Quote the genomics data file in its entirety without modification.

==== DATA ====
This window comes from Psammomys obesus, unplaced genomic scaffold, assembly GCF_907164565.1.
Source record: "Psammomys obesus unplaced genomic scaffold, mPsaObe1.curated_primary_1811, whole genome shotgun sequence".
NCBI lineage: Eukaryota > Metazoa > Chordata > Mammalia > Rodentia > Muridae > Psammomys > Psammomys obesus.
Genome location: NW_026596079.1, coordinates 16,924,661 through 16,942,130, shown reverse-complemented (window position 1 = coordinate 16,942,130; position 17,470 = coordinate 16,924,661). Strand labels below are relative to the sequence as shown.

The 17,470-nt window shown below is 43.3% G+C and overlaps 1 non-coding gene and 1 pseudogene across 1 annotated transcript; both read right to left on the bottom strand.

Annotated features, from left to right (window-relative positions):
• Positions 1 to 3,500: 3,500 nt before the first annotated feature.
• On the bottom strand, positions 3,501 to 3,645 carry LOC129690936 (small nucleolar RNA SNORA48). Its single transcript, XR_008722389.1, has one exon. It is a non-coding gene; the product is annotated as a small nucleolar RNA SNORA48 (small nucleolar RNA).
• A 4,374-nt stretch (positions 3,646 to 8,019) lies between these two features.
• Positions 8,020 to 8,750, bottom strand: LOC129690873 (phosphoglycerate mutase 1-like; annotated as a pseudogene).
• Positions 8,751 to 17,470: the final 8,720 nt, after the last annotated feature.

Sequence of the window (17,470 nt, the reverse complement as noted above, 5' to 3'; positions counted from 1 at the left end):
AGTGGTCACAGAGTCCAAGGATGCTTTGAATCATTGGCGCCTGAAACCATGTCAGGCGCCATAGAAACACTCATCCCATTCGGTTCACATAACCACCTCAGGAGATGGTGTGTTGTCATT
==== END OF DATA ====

This window comes from Psammomys obesus, unplaced genomic scaffold, assembly GCF_907164565.1.
Source record: "Psammomys obesus unplaced genomic scaffold, mPsaObe1.curated_primary_1811, whole genome shotgun sequence".
NCBI lineage: Eukaryota > Metazoa > Chordata > Mammalia > Rodentia > Muridae > Psammomys > Psammomys obesus.
Genome location: NW_026596079.1, coordinates 16,924,661 through 16,942,130, shown reverse-complemented (window position 1 = coordinate 16,942,130; position 17,470 = coordinate 16,924,661). Strand labels below are relative to the sequence as shown.

The 17,470-nt window shown below is 43.3% G+C and overlaps 1 non-coding gene and 1 pseudogene across 1 annotated transcript; both read right to left on the bottom strand.

Annotated features, from left to right (window-relative positions):
• Positions 1 to 3,500: 3,500 nt before the first annotated feature.
• On the bottom strand, positions 3,501 to 3,645 carry LOC129690936 (small nucleolar RNA SNORA48). Its single transcript, XR_008722389.1, has one exon. It is a non-coding gene; the product is annotated as a small nucleolar RNA SNORA48 (small nucleolar RNA).
• A 4,374-nt stretch (positions 3,646 to 8,019) lies between these two features.
• Positions 8,020 to 8,750, bottom strand: LOC129690873 (phosphoglycerate mutase 1-like; annotated as a pseudogene).
• Positions 8,751 to 17,470: the final 8,720 nt, after the last annotated feature.

Sequence of the window (17,470 nt, the reverse complement as noted above, 5' to 3'; positions counted from 1 at the left end):
AGTGGTCACAGAGTCCAAGGATGCTTTGAATCATTGGCGCCTGAAACCATGTCAGGCGCCATAGAAACACTCATCCCATTCGGTTCACATAACCACCTCAGGAGATGGTGTGTTGTCATT